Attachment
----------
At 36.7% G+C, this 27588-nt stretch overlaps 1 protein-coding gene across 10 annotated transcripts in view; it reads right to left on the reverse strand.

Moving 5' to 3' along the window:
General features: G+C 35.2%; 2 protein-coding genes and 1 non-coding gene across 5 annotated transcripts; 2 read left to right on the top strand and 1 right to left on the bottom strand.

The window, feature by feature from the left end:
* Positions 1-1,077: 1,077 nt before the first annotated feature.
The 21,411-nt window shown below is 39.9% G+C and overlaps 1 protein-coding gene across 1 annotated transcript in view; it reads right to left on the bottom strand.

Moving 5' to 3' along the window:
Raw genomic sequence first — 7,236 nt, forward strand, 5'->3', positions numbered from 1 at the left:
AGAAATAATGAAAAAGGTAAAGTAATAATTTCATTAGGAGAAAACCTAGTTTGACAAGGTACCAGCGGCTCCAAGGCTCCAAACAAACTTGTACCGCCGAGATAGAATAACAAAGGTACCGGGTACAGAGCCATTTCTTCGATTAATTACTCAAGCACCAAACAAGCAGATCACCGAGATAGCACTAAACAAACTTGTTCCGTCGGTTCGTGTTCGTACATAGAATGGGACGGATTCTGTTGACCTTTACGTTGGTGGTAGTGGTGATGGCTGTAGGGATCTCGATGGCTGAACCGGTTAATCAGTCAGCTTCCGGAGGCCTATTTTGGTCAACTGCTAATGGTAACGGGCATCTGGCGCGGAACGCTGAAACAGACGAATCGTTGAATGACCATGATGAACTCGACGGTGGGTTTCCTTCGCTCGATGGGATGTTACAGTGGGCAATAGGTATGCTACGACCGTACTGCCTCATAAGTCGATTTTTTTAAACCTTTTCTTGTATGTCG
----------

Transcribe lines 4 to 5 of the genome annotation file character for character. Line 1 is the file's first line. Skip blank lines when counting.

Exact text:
The window, feature by feature from the left end:
* Positions 1-1,077: 1,077 nt before the first annotated feature.